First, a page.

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Brazil’s economic recovery tests Temer
November 10, 2016, 5:34 pm

Will Temer spearhead a revitalization of Brazil's economy in 2017? [Xinhua]

Will Temer spearhead a revitalization of Brazil’s economy in 2017? [Xinhua]

Brazilian President Michel Temer appeared less optimistic about the country’s emergence from recession, on Tuesday, saying he expects the economy to recover as late as the second half of next year.

During his speech to the powerful National Confederation of Industry (CNI) lobby, Temer acknowledged that cutting the budget deficit and reversing the course on recession will take time. He also said that he wanted to boost Brazil’s financial rating and combat rampant unemployment.

Finance Minister Henrique Meirelles, who also addressed the CNI conference on infrastructure building and financing, said the amnesty program for undeclared offshore assets collected $14.67 billion in taxes and fines for the government.

Meirelles also said the pace of economic recovery would depend on business confidence – as the government continues to work on improving the business climate that would allow the private sector to rebound.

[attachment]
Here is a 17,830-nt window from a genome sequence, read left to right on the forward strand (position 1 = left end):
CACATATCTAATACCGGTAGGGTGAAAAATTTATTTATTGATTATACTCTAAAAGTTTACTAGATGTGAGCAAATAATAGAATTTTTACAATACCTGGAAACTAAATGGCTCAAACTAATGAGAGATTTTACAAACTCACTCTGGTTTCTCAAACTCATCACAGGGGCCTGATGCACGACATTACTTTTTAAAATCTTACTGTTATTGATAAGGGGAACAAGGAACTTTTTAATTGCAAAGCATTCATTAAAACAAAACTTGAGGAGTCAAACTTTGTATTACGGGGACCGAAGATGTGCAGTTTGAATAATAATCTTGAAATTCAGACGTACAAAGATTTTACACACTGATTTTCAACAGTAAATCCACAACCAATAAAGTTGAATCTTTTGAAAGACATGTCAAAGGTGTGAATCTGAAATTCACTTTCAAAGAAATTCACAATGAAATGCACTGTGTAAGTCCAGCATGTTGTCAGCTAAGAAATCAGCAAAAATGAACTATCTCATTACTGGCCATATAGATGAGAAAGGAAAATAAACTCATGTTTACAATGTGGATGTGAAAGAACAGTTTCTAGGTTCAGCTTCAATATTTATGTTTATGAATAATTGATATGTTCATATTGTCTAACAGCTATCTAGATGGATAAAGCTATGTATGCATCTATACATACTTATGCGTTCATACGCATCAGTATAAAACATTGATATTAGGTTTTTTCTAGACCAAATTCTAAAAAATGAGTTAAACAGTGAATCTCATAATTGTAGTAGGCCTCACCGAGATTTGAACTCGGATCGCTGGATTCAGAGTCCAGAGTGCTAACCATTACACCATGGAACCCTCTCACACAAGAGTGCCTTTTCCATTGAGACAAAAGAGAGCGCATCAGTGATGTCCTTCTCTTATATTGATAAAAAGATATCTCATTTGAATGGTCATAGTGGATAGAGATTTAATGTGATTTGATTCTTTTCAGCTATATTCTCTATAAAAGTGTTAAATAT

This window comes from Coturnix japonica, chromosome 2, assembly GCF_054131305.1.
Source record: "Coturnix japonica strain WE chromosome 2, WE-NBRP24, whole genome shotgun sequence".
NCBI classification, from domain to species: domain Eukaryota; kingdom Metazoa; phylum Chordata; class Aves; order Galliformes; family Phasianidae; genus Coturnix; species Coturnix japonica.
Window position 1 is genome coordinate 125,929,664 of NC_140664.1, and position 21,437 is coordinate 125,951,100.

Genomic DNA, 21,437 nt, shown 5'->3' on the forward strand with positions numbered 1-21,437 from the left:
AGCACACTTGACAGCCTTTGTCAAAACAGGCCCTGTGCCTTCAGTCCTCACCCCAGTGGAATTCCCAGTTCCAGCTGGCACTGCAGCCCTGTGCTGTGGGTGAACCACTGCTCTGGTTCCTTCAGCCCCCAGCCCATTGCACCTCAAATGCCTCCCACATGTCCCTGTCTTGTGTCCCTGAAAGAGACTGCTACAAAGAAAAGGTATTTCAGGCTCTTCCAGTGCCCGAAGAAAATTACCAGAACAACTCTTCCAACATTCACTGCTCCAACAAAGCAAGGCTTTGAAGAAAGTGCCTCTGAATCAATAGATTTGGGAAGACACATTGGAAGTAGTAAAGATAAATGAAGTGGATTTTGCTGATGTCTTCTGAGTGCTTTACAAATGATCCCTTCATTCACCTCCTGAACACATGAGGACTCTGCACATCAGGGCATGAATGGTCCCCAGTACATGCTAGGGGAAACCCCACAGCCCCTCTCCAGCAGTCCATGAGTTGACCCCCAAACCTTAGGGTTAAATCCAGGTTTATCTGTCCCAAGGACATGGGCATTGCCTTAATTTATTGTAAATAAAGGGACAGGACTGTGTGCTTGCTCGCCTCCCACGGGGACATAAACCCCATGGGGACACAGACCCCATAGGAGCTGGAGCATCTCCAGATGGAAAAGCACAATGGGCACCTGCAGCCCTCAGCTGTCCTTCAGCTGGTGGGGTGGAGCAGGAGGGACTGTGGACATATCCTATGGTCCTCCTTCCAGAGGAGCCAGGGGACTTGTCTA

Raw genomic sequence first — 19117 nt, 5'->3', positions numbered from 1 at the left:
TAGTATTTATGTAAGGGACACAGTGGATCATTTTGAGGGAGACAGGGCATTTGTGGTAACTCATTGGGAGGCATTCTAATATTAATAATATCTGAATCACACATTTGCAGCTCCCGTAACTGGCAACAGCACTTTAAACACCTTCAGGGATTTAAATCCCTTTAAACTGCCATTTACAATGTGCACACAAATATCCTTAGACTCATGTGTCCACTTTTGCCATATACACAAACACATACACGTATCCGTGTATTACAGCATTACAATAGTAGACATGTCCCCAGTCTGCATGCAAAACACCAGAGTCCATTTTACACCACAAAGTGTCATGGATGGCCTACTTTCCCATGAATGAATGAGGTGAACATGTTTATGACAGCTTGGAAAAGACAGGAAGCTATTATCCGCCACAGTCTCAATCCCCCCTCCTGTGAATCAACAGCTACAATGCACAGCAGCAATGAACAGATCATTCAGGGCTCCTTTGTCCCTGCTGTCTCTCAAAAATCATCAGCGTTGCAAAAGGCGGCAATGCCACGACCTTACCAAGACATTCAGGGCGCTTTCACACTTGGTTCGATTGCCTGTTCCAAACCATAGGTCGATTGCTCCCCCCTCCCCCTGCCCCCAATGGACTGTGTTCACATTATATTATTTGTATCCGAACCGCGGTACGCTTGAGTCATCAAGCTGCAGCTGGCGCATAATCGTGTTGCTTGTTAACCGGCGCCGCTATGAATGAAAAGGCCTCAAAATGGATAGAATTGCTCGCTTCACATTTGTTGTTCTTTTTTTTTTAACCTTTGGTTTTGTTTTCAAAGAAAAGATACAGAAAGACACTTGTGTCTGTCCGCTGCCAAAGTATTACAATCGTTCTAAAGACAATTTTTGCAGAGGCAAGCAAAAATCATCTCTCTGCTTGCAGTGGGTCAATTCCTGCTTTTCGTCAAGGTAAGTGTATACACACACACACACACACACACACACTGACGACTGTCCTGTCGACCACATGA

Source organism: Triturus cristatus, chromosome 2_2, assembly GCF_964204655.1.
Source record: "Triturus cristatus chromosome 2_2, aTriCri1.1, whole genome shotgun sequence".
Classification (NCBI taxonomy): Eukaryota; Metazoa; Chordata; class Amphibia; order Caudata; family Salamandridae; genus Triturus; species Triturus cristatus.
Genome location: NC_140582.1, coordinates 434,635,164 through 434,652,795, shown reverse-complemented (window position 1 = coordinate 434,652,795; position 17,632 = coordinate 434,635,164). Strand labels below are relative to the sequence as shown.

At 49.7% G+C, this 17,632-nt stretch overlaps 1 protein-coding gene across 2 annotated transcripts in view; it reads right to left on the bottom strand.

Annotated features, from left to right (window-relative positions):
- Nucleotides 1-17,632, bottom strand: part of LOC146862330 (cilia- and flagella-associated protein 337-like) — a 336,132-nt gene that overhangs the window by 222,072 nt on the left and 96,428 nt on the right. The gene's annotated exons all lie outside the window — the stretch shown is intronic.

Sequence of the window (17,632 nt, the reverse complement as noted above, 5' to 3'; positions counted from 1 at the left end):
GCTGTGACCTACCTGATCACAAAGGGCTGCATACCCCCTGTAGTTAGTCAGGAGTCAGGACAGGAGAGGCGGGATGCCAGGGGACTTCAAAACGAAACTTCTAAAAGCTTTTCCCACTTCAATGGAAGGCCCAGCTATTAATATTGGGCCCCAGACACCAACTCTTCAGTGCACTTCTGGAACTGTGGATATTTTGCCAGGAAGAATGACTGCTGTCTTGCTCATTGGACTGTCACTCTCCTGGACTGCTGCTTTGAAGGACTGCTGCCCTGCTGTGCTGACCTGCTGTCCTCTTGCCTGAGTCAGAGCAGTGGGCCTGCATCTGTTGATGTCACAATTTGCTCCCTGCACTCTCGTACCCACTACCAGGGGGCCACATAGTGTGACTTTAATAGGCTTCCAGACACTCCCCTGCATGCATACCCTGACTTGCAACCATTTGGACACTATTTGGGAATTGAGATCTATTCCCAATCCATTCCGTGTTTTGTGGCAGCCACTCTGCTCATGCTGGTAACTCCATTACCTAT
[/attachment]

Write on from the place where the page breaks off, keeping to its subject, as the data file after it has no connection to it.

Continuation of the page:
In early November, Meirelles told local media that the economy is ripe for reforms, which could include a proposed cap on government spending, in order to restore long-term growth.

Economists had widely expected Latin America’s largest economy to start growing again in the first quarter of 2017.

The IMF, for example, had earlier said that confidence in the Brazilian economy is slowly reawakening. It said that Brazil’s contraction (3.8 per cent) in 2015 would moderately subside to (3.3 per cent) in 2016. It forecast positive growth for Brazil in 2017 but voiced concern over ongoing corruption and political scandals which have rocked Brazil.

Car markers in Brazil clung to that hope, announcing on Wednesday the launch of multiyear investment plans in new models in a bid to rev up sales.

However, the Sao Paulo Auto Show, which opened that day, saw a distinct decline in the number of exhibitors and new models.

Once the world’s fourth largest auto market at a record 3.8 million vehicles in 2012, the Brazilian market has since practically halved in size further adding to Temer’s to-do list.

The BRICS Post with inputs from Agencies